2017/07/13 by Willem.
Choosing the right DMARC policy
Publishing DMARC records is more popular than ever. Even among those that don’t have domains related to sensitive fields, such as financial institutions, that are vulnerable to abuse. Have you thought about the policy that underpins your objectives for DMARC? Do you even have clear objectives for DMARC?
DMARC requires three policies: none, quarantine and reject (note: more on DMARC in general please visit DMARC.org). It is advisable to know the risks and the impact of each of these policies before deciding on which to implement.
It is always advisable to use the none policy when first setting up DMARC. This policy will not impact delivery and will not protect you from others abusing your domain. The purpose of this policy is to gather information on the use or abuse of the From header domain. This is done through the automatic reports sent by providers. This policy is useful for making inventories of legitimate hosts and for checking the alignment and authentication results of these hosts.
Once this is done, the next logical step is to implement the quarantine policy. This policy will advise the provider to send the email directly to the junk folder should DMARC fail. Note that we write advise. People often assume that the policy is definitive. It isn’t. In most cases, the provider will follow the policy, but it can override the policy if it has reason to do so. One example of a provider overriding the policy is if Google detects a false-positive. A quarantine policy may protect you, but a phishing attack will reach the recipient’s junk folder. However, the quarantine policy should ensure that all legitimate emails reach their final destination.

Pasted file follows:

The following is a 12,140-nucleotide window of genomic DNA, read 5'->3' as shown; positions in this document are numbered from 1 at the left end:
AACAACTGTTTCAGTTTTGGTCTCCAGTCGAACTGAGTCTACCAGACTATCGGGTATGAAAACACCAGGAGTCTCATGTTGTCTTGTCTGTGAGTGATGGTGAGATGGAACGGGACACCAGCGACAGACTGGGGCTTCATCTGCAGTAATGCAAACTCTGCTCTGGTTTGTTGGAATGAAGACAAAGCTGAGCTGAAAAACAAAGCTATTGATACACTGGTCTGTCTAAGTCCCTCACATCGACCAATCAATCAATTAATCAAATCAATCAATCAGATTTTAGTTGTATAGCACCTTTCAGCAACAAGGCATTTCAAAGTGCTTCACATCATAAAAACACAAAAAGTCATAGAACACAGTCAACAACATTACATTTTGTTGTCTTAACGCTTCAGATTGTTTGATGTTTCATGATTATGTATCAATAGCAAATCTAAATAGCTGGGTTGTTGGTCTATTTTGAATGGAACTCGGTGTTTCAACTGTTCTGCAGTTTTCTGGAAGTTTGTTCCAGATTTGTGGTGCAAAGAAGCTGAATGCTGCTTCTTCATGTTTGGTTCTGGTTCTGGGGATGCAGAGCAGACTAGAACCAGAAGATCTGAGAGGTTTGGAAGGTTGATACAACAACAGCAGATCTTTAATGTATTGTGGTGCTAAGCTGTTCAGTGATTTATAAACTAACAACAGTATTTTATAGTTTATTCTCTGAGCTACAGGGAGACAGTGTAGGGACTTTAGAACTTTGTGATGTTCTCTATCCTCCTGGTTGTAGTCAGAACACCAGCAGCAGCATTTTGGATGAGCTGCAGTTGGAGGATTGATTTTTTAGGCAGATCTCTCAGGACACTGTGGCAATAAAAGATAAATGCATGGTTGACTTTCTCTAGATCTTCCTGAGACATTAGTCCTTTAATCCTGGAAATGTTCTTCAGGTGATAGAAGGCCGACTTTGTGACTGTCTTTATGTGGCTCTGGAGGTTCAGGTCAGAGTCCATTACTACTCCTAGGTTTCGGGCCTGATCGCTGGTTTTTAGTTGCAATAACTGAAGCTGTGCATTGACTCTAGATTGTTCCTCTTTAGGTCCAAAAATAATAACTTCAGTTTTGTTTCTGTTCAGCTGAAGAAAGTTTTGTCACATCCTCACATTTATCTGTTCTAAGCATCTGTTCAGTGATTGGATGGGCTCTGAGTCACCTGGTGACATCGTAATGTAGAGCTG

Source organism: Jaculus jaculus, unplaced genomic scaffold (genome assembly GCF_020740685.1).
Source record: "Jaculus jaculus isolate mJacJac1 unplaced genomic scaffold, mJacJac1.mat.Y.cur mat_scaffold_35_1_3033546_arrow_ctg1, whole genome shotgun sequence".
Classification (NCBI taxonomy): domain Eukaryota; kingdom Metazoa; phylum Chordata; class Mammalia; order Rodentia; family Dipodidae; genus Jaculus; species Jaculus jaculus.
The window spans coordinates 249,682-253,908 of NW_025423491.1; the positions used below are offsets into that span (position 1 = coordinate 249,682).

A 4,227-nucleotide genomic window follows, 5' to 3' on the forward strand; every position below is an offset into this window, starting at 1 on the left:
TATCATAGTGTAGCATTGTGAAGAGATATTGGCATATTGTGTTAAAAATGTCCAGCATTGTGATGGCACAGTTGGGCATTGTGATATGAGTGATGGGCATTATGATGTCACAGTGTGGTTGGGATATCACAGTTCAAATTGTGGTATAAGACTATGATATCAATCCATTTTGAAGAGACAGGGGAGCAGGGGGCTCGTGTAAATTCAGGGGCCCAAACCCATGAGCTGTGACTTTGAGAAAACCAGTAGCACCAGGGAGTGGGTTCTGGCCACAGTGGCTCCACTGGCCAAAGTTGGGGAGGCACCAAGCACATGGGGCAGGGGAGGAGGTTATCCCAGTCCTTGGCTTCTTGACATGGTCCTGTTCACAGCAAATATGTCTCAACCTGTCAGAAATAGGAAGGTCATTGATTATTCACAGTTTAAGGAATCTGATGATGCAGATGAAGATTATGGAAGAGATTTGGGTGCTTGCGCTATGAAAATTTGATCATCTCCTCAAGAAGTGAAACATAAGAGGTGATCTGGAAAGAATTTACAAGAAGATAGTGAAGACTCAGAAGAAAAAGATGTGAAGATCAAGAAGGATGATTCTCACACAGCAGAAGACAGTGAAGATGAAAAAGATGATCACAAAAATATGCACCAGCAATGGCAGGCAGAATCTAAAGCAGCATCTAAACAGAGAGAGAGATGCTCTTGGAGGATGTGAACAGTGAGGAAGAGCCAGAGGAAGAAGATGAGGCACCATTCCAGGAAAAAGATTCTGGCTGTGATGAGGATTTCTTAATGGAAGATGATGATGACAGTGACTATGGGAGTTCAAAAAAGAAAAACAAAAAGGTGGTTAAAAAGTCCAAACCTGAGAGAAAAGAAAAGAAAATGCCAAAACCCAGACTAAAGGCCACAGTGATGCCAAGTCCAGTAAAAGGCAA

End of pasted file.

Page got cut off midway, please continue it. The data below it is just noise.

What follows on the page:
The reject policy is the strictest of the three options. If an email does not pass the DMARC check, it will be rejected. The recipient will never see the email. In the case of a false-positive, the email will also be rejected. This means that senders will have a certain percentage of legitimate emails that never reach the intended recipient.
Ultimately, most people set the DMARC policy to reject. But after reading the risks and impact of each policy, is this really what you want?
A reject policy does have consequences, given that there are almost always some false-positives that will cause legitimate emails to be blocked. Choosing between quarantine and reject could be interpreted as ensuring that legitimate emails make it through vs preventing recipients from receiving spoof email messages.
Match your policy with your business profile
In conclusion, the risks and the nature of the company’s business will determine which policy it chooses. Financial institutions are recommended to carefully progress towards a reject policy, while companies that are senders of low risk brands are advised to rethink their options and stay with the quarantine policy. These latter companies will still benefit from DMARC because alignment is key. If their From header domain matches their envelope sender and DKIM signing domain (d=), they have already moved up a notch in terms of better deliverability.